Every microbiologist in practise has felt the need to preserve the viability of the microorganisms with which they work. In addition, all cultural characteristics of a culture must be preserved as they existed at the time of preservation. The nature of the work being performed will determine whether the preservation requirement is very brief (e.g., a few days) or permanent. If a culture is to be deposited in one of the service culture collections with the goal of preserving something of scientific value “forever,” long-term preservation is required. Numerous techniques for preserving microorganisms have been developed. It should be noted that there are numerous types of microorganisms. Therefore, there are two factors to consider when selecting a preservation method for a given culture. The following are:

  • the period of preservation desired.
  • the nature of a culture to be preserved.

Any biologist working with living organisms must, however, at least temporarily maintain his own cultures during the course of his research and preserve them until they are ready to be deposited in one of these major collections. This depositing of important strains is highly desirable because in the past, many organisms that were the subject of intensive research were discarded at the conclusion of the work or upon the biologist’s death. Thus, a significant amount of valuable material has been lost. There are three fundamental objectives for maintaining and preserving microorganisms. The following are:

  • To keep cultures alive.
  • Uncontaminated
  • As physically and physiologically healthy as possible, retaining their original properties until they are deposited in major collections. For extremely long-term preservation involving stocks of the strains (rather than single specimens of each strain) and where withdrawals from stocks are made on a regular basis, a fourth objective is to have adequate stocks and systems for replenishing stocks as needed. Obviously, this fourth objective is the responsibility of service culture collections, but the other three are the responsibility of any maintenance and preservation program.

The operation of the collection and the maintenance procedures are intended to reduce the following risks to which the cultures are exposed:

  • Transfer selection can be repeated on either a mutant strain or a purely vegetative, non-sporulating type. Therefore, the transfer should be performed as much as feasible by a specialist with an eye for the wild strain. However, the risk decreases as the number of transfers decreases.
  • Occasionally, some strains tend to become attenuated under artificial culture conditions.
  • Others degrade into damp, slimy, decomposed mycelium or spores. Simmons (1963) suggests that this may be the result of viral infections, and there is substantial evidence to support his claim.
  • Only adaptable strains survive the maintenance processes to which the microorganism (e.g., the fungus) is subjected. These may possess a very typical quality.
  • Cultures are susceptible to contamination, mite infection, and unfavourable circumstances of temperature, light, and humidity, etc., which are responsible for their contamination. The latter may result from equipment failure or an insufficient understanding of the body.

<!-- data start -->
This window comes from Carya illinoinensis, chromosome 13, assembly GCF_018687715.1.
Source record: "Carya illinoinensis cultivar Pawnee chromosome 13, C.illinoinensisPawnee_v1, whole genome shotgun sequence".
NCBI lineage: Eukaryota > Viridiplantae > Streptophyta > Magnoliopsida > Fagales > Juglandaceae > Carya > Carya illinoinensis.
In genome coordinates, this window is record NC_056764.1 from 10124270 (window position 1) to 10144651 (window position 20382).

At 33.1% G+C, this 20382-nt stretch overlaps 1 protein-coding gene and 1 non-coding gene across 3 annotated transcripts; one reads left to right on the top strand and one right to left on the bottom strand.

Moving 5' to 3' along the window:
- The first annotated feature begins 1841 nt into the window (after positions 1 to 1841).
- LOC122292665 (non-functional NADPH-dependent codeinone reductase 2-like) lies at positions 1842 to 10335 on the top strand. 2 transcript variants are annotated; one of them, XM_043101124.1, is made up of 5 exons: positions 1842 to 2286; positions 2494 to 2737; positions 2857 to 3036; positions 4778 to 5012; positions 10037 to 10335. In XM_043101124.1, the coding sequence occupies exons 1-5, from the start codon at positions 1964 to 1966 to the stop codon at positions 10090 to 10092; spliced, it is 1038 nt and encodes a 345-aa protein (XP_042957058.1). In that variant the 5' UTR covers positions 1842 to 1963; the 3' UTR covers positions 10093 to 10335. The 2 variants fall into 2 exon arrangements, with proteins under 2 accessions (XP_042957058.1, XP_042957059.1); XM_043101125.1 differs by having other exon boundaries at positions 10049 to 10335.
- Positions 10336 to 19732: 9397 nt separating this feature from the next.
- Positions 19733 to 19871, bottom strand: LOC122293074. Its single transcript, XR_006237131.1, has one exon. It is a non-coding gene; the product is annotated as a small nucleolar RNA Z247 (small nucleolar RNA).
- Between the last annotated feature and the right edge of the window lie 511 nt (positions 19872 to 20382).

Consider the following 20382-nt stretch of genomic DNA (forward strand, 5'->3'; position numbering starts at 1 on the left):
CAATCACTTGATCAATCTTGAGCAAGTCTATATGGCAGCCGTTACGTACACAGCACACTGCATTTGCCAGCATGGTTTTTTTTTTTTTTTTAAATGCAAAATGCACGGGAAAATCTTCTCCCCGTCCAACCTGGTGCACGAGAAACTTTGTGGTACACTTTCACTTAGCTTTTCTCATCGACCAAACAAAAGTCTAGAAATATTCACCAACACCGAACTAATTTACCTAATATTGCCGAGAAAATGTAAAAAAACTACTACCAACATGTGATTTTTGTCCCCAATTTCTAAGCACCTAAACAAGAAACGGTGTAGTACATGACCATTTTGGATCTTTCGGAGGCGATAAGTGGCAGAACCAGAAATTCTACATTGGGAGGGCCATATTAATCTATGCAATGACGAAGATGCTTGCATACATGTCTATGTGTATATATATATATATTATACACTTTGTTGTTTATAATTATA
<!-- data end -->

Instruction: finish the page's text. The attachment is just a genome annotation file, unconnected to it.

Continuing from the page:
• There must be adequate documentation of the strains. In a culture collection with a long history, strains may survive several generations of microbiologists; therefore, a clear description of the cultural characteristics supported by dried cultures should be provided at the time of depositing them in order to preserve them in their original state.

A. Serial Subculture

  • This is the most popular and straightforward approach for sustaining microbial cultures. Microbes are cultured on agar slants and moved to fresh media before depleting nutrients or drying out.
  • A notable exception is aerobic Streptomyces spp., for which drying out of the medium has been found to be effective, providing the initial growth produced aerial hyphae.
  • The drying of the medium appeared to promote sporulation, and the preserved specimen became a dried out strand of agar coated with viable spores that remained viable at ambient temperature for several years.
  • For some microbial cultures, no other methods have been discovered to be adequate, however for the vast majority of species, alternative techniques are available. There are numerous considerations to keep in mind when selecting an appropriate media.
  • Solid media should be chosen over liquid media so that the growth of a contamination may be monitored more easily. Nevertheless, bacteriophages are frequently maintained successfully as suspensions in liquid mediums.
  • Also, anaerobes, particularly Clostridium spp., are routinely maintained in a liquid medium (for instance, Robertson’s cooked beef). Some maintenance specialists favour stab cultures.
  • However, there do not appear to be any published data indicating that these are superior to slope cultures. Obviously, if the microorganism is oxygen-sensitive, a stab culture would be recommended as an added precaution during bench handling.
  • While a rich media may provide optimal early growth for heterotrophs, it runs the danger of collecting hazardous metabolic byproducts.